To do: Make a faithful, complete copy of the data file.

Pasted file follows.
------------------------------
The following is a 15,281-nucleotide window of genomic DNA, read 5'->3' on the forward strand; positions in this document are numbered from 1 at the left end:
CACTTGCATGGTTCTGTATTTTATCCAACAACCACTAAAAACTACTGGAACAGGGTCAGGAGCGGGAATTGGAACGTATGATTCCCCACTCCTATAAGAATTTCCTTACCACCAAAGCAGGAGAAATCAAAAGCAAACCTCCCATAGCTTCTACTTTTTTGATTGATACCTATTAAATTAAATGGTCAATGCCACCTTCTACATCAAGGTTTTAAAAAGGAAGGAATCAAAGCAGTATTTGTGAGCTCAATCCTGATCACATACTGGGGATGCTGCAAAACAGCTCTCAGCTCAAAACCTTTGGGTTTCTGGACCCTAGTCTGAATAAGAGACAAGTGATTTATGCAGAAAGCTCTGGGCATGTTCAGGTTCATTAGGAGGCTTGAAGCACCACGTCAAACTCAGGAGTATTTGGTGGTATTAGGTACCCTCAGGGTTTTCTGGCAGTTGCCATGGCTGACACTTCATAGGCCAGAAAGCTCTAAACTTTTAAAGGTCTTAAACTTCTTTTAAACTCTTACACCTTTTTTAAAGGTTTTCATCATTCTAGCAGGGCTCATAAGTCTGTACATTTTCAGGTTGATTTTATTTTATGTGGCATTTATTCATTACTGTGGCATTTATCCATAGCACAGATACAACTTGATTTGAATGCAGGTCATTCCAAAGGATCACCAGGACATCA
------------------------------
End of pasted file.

The following is a 15,281-nucleotide window of genomic DNA, read 5'->3' on the forward strand; positions in this document are numbered from 1 at the left end:
CACTTGCATGGTTCTGTATTTTATCCAACAACCACTAAAAACTACTGGAACAGGGTCAGGAGCGGGAATTGGAACGTATGATTCCCCACTCCTATAAGAATTTCCTTACCACCAAAGCAGGAGAAATCAAAAGCAAACCTCCCATAGCTTCTACTTTTTTGATTGATACCTATTAAATTAAATGGTCAATGCCACCTTCTACATCAAGGTTTTAAAAAGGAAGGAATCAAAGCAGTATTTGTGAGCTCAATCCTGATCACATACTGGGGATGCTGCAAAACAGCTCTCAGCTCAAAACCTTTGGGTTTCTGGACCCTAGTCTGAATAAGAGACAAGTGATTTATGCAGAAAGCTCTGGGCATGTTCAGGTTCATTAGGAGGCTTGAAGCACCACGTCAAACTCAGGAGTATTTGGTGGTATTAGGTACCCTCAGGGTTTTCTGGCAGTTGCCATGGCTGACACTTCATAGGCCAGAAAGCTCTAAACTTTTAAAGGTCTTAAACTTCTTTTAAACTCTTACACCTTTTTTAAAGGTTTTCATCATTCTAGCAGGGCTCATAAGTCTGTACATTTTCAGGTTGATTTTATTTTATGTGGCATTTATTCATTACTGTGGCATTTATCCATAGCACAGATACAACTTGATTTGAATGCAGGTCATTCCAAAGGATCACCAGGACATCA